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Seeking longer term economic stability in Saudi Arabia

12, Apr. 2016 News

"Despite favourable signs of political will and economic progress from government efforts aimed at strengthening non-oil sectors, the economy remains vulnerable to oil price movements."

An article written by Mr. Nadim Kabbara, Head of Research at FFA Private Bank, and published by MENA Fund Manager April 2016 issue in which Mr. Kabbara discusses the economic stability in Saudi Arabia in light of today's challenges.

After a decade of energy driven growth, abundant job creation and generous public spending, helping to pave the way for Saudi Arabia to become one of the G20’s fastest growing economies as its citizens boast an improved standard of living, its longer term sustainability is being challenged from slower economic activity, weaker fiscal balances and rising geopolitical risks. With high national unemployment and an increase in the working-age population expected over the next decades in need of absorption into the labour market, energy revenues accounting for the majority of fiscal revenues are no longer sufficient to overshadow the domestic economy’s vulnerabilities that reflect an over sized public sector which is lacking private sector attractiveness, lesser skilled and productive labour force, and inefficient government spending in key strategic sectors including healthcare and education.

Despite favourable signs of political will and economic progress from government efforts aimed at strengthening non-oil sectors, the economy remains vulnerable to oil price movements. The IMF revised its economic growth estimates lower for 2015 and envisions this year at such low levels not seen in over a decade, as Standard & Poor’s recently downgraded its sovereign credit ratings with peers likely following suit. While the domestic banking system is so far coping, albeit in a more challenging operating landscape, and macro prudential policies are supportive of domestic socioeconomic stability, this new setting highlights the need for structural reforms and fiscal consolidation, necessary to ensure longer term economic sustainability irrespective of the future development in energy prices.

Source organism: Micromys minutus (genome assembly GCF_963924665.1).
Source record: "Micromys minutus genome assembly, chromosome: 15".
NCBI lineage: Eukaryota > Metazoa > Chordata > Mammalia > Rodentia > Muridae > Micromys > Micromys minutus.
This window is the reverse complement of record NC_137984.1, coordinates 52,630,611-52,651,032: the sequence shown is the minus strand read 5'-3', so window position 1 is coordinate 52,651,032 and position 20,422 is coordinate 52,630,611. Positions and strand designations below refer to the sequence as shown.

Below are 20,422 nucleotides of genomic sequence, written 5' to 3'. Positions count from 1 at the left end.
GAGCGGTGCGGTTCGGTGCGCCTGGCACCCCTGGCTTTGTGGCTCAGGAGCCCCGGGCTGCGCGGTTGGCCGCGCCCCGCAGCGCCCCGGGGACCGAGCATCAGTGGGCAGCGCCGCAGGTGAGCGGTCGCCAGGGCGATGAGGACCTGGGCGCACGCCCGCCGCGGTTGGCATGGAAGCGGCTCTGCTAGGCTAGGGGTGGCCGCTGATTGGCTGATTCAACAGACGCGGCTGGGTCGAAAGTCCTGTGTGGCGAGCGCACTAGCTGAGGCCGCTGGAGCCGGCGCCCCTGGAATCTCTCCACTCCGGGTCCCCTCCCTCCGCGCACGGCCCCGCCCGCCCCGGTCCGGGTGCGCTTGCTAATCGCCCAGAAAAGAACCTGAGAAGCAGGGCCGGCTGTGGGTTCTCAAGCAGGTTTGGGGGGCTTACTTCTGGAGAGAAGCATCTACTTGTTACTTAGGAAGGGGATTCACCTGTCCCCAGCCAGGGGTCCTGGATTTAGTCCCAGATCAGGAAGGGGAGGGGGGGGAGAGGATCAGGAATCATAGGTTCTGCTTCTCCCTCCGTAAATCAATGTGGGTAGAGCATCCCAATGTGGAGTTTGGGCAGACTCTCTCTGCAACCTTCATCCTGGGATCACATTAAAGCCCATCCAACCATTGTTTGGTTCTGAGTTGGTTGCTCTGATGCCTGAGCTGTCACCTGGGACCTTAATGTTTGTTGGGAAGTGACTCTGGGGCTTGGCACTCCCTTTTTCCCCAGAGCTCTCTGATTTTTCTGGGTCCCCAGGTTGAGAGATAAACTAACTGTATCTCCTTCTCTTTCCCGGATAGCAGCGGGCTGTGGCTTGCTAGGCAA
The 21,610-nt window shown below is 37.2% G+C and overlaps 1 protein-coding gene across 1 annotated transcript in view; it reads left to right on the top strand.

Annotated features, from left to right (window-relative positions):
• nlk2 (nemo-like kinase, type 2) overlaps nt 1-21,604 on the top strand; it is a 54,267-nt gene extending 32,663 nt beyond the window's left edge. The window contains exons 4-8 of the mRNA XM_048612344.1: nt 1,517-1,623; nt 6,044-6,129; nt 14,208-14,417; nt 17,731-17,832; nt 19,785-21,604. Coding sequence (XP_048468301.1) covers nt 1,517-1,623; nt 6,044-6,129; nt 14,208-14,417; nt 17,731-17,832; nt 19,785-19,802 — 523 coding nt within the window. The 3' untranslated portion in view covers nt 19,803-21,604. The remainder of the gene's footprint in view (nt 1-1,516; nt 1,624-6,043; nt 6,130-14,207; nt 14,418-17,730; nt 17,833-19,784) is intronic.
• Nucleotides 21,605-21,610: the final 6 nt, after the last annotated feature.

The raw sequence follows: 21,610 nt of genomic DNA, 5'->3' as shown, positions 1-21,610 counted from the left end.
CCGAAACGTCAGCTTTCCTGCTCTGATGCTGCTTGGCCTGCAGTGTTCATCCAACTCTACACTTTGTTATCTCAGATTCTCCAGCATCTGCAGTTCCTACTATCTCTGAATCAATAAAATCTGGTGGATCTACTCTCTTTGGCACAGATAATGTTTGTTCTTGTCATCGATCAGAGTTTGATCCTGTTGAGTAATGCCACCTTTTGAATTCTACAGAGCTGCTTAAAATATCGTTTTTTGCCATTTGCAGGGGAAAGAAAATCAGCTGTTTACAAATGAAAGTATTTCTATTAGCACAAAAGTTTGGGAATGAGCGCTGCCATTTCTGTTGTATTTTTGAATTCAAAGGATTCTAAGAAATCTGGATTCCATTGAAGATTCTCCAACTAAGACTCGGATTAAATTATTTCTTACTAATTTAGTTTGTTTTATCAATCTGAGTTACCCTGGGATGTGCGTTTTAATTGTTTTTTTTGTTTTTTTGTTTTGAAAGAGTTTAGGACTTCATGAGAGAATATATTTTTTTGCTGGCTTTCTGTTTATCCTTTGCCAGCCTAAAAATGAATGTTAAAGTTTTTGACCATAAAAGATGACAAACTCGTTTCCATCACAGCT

Although significant public spending has been earmarked towards the development of human capital in recent years with education ranking high in government budgets, economic returns on these investments remain below potential since the private sector remains highly dependent on low-wage, low-skilled foreign labour. The public sector, which employs the majority of Saudi nationals, continues to see discrepancies between skill level, productivity and costs. The dependence on oil revenues over the past years has biased the incentive structure in the economy and crowded out non-oil sectors which remain underdeveloped and could represent possible engines of growth for a more balanced and less petrodollar-based economy.

A decrease in public sector employment from a more energized private sector would also contribute to a much-needed adjustment in public spending. With the significant decline in oil revenues over the past 18 months or so, coupled with increased military and security spending in neighbouring Yemen and government employee bonuses following King Salman’s throne ascension, Saudi Arabia’s budget defi cit deteriorated significantly following years of surpluses. While the kingdom has already engaged on politically sensitive measures including subsidy cuts in energy and other utilities – which should help lower its fi scal breakeven oil price – and also tapped domestic credit markets to help cushion its public fi nances, there remains opportunity to continue on the road of fi scal consolidation ranging from new forms of taxation including VAT to the privatization of some state-owned enterprises.

The development of a comprehensive fiscal and structural policy is necessary to ensure economic sustainability in the long run, a plan in which a thriving domestic private sector would share the burden, constitute a larger share of the work pool, and ultimately increase breadth of the tax base. Liberalising markets and strengthening regulatory and legal frameworks to help promote trade, private-public partnerships,foreign investments, and development of capital markets. The recent oil crisis could provide the argument to institute much needed although not always popular reform while its sizeable foreign assets and limited sovereign indebtedness the scope to move forward towards greater sustainability of its finances and prosperity of its citizens.